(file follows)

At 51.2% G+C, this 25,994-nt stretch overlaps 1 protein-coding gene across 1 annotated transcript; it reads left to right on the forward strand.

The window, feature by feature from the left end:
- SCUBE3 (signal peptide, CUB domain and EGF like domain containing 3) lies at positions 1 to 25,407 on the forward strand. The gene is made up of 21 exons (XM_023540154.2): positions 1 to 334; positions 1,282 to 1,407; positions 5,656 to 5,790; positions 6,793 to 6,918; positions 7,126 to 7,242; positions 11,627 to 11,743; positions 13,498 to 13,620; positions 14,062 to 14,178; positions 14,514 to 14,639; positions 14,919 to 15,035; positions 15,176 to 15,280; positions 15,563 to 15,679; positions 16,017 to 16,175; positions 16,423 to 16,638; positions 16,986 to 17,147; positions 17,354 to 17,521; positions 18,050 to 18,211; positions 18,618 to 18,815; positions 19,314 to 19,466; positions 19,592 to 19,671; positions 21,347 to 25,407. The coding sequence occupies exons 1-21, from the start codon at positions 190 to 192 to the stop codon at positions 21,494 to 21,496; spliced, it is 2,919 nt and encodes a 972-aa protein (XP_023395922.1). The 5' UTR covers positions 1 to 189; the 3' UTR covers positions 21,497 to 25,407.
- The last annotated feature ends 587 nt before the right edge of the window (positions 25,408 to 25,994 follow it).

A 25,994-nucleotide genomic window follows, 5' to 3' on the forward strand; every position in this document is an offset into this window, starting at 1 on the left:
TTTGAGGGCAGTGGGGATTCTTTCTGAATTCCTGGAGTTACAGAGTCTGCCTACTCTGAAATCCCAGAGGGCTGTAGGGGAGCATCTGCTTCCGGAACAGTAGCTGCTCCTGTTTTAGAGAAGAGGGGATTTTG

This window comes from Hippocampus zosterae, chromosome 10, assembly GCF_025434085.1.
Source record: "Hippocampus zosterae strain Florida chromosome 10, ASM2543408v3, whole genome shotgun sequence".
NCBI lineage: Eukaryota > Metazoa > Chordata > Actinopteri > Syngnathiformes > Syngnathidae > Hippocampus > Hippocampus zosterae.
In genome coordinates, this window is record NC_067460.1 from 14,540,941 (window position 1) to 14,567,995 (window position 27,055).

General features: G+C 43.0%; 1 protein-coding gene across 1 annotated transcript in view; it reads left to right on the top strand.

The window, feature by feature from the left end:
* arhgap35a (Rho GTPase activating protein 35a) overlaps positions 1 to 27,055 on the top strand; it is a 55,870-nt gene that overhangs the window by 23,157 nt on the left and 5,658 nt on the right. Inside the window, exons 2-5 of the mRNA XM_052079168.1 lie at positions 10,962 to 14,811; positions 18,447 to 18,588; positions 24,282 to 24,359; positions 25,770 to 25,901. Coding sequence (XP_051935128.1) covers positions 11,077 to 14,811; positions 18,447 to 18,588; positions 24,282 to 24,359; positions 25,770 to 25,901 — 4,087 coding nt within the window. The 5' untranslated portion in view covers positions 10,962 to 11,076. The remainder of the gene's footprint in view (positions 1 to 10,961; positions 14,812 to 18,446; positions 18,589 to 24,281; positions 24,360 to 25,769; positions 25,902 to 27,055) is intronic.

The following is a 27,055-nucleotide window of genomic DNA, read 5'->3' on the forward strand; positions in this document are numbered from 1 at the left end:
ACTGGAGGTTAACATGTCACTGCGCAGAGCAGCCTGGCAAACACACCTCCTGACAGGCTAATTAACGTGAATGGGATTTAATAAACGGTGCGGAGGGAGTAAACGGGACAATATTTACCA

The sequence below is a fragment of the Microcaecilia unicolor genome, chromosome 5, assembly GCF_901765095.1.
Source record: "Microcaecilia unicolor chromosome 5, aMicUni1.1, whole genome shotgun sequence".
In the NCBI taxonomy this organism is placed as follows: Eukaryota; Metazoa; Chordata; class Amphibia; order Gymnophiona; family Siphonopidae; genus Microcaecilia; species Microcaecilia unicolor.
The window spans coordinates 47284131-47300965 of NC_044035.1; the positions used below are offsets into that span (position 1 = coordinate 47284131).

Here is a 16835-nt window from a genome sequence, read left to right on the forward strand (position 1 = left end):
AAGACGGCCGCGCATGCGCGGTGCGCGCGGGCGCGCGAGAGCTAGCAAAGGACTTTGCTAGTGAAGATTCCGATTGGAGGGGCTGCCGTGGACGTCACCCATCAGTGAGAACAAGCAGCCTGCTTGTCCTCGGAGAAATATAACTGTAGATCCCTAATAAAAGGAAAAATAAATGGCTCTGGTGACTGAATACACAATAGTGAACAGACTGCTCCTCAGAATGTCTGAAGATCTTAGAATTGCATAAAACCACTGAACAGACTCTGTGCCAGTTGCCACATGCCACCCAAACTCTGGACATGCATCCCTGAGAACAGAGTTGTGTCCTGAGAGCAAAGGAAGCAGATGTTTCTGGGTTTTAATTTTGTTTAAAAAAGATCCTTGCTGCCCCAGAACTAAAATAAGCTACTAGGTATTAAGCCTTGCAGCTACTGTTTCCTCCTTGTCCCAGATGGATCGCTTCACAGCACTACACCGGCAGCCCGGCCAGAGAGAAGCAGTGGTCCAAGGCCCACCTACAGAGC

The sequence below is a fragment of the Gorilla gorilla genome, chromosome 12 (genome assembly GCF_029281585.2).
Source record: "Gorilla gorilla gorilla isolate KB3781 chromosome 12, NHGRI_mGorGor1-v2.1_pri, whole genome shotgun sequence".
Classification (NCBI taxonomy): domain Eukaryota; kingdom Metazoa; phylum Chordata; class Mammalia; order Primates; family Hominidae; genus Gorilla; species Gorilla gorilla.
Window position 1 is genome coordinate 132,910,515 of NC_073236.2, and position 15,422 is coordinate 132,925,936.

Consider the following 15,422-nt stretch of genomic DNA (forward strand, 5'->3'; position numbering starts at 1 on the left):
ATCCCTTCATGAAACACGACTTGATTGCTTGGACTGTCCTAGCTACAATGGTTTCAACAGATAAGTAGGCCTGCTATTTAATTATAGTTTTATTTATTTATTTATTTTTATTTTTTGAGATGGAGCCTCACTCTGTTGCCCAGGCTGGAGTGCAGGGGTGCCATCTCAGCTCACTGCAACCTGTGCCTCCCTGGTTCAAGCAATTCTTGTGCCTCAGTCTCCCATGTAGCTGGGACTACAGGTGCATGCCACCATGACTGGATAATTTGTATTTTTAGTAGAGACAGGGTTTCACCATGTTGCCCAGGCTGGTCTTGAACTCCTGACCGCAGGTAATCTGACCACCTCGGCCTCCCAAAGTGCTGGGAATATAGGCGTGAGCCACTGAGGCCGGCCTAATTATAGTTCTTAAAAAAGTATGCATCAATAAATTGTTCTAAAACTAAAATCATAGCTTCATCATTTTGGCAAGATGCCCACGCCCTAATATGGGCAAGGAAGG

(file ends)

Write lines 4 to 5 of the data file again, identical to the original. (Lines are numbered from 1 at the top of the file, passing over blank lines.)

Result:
- The last annotated feature ends 587 nt before the right edge of the window (positions 25,408 to 25,994 follow it).

A 25,994-nucleotide genomic window follows, 5' to 3' on the forward strand; every position in this document is an offset into this window, starting at 1 on the left: